Few research studies focus on public managers’ mentoring and few mentoring studies of any sort include any outcome measure other than reported satisfaction. Our study examines diverse outcomes for a broad-based set of public managers, outcomes including not only satisfaction but also the number of employees supervised in the current job, whether the most recent job was a promotion, and whether the protege is now a mentor. We argue that these may be particularly important outcomes in the public sector due to the common basis of promotion in numbers supervised and due to the especial need to develop proteges into mentors. Our findings show that mentoring outcomes can be predicted by attributes of the protege, the mentor, and the mentoring relationship and by the degree and type of social capital focus of the mentoring.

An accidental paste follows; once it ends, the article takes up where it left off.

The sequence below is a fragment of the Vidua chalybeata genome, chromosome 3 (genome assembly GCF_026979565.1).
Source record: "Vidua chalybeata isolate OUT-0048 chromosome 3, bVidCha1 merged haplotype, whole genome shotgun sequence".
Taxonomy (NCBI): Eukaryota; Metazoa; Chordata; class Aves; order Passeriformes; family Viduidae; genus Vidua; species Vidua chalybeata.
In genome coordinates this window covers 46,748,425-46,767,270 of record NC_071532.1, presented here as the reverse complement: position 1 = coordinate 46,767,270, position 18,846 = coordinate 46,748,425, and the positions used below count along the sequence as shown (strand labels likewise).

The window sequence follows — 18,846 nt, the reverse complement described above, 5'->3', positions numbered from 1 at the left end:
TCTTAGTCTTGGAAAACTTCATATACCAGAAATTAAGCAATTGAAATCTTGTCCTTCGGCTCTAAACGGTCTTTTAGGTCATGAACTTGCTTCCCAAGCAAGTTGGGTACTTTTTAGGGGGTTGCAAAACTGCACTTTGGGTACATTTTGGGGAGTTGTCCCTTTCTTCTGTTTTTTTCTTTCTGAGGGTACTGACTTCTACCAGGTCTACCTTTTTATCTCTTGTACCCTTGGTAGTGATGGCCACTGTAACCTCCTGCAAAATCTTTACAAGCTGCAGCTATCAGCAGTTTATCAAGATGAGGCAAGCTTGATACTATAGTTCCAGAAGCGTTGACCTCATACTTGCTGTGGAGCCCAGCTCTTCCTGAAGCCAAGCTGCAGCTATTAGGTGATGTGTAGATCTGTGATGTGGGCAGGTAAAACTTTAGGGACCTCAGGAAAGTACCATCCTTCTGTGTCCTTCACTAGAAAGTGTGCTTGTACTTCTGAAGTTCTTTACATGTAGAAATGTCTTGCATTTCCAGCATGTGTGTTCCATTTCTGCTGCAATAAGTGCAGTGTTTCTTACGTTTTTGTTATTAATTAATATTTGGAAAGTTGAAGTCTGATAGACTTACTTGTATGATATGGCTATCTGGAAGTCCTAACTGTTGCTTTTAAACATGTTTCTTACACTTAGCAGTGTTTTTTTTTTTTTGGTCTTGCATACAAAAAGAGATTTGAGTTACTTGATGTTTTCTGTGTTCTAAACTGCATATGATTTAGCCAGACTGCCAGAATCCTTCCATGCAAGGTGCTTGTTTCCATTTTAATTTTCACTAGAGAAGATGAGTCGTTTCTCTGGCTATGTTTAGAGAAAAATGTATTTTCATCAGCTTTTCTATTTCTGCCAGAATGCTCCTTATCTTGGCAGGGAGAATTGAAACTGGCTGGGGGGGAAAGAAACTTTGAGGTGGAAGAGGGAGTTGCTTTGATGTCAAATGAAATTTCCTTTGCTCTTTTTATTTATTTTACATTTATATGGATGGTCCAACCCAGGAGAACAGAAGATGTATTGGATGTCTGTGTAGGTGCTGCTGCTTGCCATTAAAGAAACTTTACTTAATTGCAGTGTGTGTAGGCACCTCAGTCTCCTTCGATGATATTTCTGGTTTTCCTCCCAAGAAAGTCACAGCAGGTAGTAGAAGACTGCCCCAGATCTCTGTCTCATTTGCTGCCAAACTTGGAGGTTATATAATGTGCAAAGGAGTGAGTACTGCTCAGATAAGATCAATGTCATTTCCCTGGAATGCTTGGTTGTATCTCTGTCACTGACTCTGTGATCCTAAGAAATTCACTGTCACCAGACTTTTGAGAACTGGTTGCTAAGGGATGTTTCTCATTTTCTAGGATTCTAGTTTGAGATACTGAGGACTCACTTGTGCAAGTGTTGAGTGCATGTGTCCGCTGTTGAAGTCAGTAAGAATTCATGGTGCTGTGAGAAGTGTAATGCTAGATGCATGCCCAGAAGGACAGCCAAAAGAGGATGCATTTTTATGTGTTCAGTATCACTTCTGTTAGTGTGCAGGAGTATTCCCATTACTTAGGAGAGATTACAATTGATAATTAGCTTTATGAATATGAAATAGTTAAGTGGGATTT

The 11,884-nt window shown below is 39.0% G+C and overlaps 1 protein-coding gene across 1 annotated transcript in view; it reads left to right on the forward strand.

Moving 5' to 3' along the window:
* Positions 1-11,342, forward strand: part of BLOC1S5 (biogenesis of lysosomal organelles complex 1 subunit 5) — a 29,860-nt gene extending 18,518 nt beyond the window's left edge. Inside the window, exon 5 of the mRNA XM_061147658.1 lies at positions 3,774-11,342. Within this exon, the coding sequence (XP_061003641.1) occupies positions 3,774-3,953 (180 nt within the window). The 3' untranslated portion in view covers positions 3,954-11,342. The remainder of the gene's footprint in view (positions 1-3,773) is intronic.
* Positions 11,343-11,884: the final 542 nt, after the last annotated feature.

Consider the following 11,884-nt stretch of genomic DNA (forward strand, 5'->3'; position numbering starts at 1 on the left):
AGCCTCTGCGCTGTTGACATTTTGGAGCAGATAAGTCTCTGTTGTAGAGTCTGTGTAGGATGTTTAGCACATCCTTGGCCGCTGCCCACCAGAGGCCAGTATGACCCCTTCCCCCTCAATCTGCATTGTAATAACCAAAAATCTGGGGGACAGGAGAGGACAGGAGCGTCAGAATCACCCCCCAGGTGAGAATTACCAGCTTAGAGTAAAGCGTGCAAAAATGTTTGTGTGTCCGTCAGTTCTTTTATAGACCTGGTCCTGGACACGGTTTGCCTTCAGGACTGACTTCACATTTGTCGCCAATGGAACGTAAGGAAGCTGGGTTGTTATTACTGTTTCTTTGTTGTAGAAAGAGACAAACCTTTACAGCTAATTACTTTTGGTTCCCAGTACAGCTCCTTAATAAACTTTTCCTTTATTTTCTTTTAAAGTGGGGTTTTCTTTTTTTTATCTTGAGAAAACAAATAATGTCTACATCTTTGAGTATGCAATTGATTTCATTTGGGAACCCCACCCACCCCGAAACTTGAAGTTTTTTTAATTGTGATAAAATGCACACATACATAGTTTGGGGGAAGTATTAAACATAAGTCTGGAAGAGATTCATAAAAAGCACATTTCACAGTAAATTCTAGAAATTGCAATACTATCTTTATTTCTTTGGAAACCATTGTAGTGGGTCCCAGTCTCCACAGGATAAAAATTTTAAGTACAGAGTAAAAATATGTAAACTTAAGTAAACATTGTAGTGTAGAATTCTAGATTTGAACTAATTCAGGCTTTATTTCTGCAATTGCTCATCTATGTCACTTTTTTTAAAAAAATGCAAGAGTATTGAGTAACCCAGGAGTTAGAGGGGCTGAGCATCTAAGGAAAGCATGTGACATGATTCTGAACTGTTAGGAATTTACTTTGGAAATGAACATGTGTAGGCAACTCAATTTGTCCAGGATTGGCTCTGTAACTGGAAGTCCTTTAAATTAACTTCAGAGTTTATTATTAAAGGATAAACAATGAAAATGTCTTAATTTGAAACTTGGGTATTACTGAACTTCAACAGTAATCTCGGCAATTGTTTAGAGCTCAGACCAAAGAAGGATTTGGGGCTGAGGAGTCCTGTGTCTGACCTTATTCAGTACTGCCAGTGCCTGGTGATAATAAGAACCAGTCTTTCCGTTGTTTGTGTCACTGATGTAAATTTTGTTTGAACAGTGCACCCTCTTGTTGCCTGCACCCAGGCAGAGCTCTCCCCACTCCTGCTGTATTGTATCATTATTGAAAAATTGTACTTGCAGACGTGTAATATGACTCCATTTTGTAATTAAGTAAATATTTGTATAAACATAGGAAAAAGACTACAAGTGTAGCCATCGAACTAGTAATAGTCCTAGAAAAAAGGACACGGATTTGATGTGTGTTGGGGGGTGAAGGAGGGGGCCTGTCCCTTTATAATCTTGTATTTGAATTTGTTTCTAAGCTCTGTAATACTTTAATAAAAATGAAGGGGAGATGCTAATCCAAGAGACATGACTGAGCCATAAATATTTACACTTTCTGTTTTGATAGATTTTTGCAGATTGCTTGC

Bozeman, Barry, and Mary K. Feeney. "Public management mentoring: what affects outcomes?." Journal of Public Administration Research and Theory19.2 (2009): 427-452.